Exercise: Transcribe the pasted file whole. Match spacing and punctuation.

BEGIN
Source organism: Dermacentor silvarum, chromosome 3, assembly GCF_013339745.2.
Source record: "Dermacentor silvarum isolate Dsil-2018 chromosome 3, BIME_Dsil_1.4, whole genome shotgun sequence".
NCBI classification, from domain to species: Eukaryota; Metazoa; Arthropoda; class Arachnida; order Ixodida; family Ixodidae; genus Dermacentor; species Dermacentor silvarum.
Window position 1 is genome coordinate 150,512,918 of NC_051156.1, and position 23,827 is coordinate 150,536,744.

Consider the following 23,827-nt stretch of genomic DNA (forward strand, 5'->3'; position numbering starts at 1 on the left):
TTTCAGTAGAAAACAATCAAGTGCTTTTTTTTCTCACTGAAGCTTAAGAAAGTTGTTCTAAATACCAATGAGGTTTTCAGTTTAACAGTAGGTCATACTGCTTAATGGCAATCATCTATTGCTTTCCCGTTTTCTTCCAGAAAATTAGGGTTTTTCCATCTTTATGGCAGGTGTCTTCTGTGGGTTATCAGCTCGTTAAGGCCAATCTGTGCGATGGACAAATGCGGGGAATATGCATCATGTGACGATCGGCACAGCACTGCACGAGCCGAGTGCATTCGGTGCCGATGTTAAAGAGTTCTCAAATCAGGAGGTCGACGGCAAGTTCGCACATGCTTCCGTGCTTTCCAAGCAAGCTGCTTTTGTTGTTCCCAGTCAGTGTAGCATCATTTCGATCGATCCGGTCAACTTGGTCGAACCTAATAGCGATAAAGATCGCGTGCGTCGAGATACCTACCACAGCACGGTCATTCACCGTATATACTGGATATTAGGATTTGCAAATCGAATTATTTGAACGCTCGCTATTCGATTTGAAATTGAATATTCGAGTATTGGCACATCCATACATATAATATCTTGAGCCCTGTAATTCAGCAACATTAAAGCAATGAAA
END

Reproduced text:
Source organism: Dermacentor silvarum, chromosome 3, assembly GCF_013339745.2.
Source record: "Dermacentor silvarum isolate Dsil-2018 chromosome 3, BIME_Dsil_1.4, whole genome shotgun sequence".
NCBI classification, from domain to species: Eukaryota; Metazoa; Arthropoda; class Arachnida; order Ixodida; family Ixodidae; genus Dermacentor; species Dermacentor silvarum.
Window position 1 is genome coordinate 150,512,918 of NC_051156.1, and position 23,827 is coordinate 150,536,744.

Consider the following 23,827-nt stretch of genomic DNA (forward strand, 5'->3'; position numbering starts at 1 on the left):
TTTCAGTAGAAAACAATCAAGTGCTTTTTTTTCTCACTGAAGCTTAAGAAAGTTGTTCTAAATACCAATGAGGTTTTCAGTTTAACAGTAGGTCATACTGCTTAATGGCAATCATCTATTGCTTTCCCGTTTTCTTCCAGAAAATTAGGGTTTTTCCATCTTTATGGCAGGTGTCTTCTGTGGGTTATCAGCTCGTTAAGGCCAATCTGTGCGATGGACAAATGCGGGGAATATGCATCATGTGACGATCGGCACAGCACTGCACGAGCCGAGTGCATTCGGTGCCGATGTTAAAGAGTTCTCAAATCAGGAGGTCGACGGCAAGTTCGCACATGCTTCCGTGCTTTCCAAGCAAGCTGCTTTTGTTGTTCCCAGTCAGTGTAGCATCATTTCGATCGATCCGGTCAACTTGGTCGAACCTAATAGCGATAAAGATCGCGTGCGTCGAGATACCTACCACAGCACGGTCATTCACCGTATATACTGGATATTAGGATTTGCAAATCGAATTATTTGAACGCTCGCTATTCGATTTGAAATTGAATATTCGAGTATTGGCACATCCATACATATAATATCTTGAGCCCTGTAATTCAGCAACATTAAAGCAATGAAA